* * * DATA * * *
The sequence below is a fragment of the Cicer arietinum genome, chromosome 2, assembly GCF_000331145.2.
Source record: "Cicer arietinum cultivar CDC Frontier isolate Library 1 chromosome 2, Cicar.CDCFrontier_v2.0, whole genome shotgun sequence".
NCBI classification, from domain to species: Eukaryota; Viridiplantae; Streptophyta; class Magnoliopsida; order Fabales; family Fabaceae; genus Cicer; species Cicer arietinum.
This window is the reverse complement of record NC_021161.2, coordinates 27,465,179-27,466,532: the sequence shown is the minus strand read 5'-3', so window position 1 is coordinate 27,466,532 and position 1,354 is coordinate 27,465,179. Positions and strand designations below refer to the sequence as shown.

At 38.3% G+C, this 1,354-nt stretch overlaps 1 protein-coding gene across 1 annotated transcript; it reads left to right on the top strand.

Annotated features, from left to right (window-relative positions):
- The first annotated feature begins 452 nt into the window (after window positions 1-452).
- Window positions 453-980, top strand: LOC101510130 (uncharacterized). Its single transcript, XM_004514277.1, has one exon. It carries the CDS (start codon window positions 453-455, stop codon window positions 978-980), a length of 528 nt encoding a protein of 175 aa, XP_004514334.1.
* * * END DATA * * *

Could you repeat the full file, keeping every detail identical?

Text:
The sequence below is a fragment of the Cicer arietinum genome, chromosome 2, assembly GCF_000331145.2.
Source record: "Cicer arietinum cultivar CDC Frontier isolate Library 1 chromosome 2, Cicar.CDCFrontier_v2.0, whole genome shotgun sequence".
NCBI classification, from domain to species: Eukaryota; Viridiplantae; Streptophyta; class Magnoliopsida; order Fabales; family Fabaceae; genus Cicer; species Cicer arietinum.
This window is the reverse complement of record NC_021161.2, coordinates 27,465,179-27,466,532: the sequence shown is the minus strand read 5'-3', so window position 1 is coordinate 27,466,532 and position 1,354 is coordinate 27,465,179. Positions and strand designations below refer to the sequence as shown.

At 38.3% G+C, this 1,354-nt stretch overlaps 1 protein-coding gene across 1 annotated transcript; it reads left to right on the top strand.

Annotated features, from left to right (window-relative positions):
- The first annotated feature begins 452 nt into the window (after window positions 1-452).
- Window positions 453-980, top strand: LOC101510130 (uncharacterized). Its single transcript, XM_004514277.1, has one exon. It carries the CDS (start codon window positions 453-455, stop codon window positions 978-980), a length of 528 nt encoding a protein of 175 aa, XP_004514334.1.